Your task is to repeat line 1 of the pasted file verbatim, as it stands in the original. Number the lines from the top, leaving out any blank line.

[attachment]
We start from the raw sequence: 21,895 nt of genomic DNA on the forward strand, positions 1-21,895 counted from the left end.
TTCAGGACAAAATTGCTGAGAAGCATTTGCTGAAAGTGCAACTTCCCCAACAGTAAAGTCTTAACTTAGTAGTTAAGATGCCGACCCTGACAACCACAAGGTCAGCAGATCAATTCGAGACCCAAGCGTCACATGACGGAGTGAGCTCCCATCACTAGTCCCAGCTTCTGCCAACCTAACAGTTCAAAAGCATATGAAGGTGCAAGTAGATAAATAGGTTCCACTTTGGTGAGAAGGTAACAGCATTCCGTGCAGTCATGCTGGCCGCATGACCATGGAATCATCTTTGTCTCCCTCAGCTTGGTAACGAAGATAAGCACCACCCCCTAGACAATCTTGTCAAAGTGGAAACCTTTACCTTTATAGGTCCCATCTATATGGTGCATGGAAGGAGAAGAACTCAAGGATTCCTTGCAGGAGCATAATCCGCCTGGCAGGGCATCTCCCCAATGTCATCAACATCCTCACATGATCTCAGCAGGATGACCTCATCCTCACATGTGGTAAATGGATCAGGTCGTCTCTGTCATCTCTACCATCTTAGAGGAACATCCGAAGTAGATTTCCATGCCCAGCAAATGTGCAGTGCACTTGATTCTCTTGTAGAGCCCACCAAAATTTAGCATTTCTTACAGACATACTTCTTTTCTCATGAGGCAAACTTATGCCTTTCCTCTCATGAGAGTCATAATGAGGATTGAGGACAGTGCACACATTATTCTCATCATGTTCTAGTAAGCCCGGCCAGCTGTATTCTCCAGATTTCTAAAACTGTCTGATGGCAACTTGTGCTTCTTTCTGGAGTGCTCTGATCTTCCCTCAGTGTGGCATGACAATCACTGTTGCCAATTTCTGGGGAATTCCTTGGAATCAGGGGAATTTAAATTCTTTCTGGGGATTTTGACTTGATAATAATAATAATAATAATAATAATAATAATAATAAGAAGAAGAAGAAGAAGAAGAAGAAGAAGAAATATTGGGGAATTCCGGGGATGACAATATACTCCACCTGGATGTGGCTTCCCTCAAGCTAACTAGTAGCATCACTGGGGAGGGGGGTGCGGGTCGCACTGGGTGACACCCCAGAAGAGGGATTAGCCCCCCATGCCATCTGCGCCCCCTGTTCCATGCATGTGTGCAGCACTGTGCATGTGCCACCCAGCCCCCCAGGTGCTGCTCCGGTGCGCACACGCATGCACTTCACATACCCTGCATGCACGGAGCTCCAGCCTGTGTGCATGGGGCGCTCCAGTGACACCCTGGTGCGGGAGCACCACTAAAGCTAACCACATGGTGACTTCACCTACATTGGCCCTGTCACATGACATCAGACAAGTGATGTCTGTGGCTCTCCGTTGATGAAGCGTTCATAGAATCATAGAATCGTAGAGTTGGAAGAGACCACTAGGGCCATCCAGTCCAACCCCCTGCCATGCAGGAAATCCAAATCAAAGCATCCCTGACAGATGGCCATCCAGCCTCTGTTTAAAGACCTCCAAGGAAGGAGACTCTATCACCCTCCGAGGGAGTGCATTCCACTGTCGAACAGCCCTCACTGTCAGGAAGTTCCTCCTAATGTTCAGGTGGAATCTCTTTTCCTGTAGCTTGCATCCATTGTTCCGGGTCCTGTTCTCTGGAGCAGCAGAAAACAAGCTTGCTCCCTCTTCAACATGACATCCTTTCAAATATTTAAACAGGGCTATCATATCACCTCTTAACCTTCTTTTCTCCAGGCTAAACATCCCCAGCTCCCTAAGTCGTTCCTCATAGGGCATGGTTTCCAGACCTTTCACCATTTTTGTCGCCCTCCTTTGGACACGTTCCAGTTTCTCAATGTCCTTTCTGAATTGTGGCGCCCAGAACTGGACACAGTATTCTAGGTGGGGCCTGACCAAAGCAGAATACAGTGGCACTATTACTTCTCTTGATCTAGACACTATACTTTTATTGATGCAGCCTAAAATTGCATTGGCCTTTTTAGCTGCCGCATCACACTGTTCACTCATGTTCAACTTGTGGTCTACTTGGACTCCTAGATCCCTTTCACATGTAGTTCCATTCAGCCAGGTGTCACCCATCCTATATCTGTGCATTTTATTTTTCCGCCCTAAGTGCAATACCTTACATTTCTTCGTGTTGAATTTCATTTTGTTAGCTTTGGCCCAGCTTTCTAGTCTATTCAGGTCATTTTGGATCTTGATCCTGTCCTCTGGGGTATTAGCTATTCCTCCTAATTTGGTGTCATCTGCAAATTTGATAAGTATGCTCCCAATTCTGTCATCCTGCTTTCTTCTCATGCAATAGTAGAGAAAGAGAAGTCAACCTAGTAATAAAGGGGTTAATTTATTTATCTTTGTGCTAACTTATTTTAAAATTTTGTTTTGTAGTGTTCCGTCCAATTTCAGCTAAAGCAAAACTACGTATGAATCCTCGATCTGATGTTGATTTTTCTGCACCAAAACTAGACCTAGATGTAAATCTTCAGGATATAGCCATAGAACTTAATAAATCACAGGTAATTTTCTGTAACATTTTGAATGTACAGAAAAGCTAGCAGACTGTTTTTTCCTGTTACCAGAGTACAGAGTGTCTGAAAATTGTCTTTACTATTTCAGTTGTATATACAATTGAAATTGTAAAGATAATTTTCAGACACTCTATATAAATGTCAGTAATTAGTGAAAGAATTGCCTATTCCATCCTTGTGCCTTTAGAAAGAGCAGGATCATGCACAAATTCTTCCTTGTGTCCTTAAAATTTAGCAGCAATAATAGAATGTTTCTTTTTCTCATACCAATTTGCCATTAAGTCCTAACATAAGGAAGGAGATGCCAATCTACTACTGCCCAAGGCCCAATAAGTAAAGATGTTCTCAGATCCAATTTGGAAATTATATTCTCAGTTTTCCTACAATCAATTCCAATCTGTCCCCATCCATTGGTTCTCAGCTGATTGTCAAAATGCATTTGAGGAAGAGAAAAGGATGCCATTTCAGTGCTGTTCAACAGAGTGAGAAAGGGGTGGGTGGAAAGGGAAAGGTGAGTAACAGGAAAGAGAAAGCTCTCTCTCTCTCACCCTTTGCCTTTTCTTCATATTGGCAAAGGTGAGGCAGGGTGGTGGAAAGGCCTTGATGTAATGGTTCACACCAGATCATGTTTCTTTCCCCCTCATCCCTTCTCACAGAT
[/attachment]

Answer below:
We start from the raw sequence: 21,895 nt of genomic DNA on the forward strand, positions 1-21,895 counted from the left end.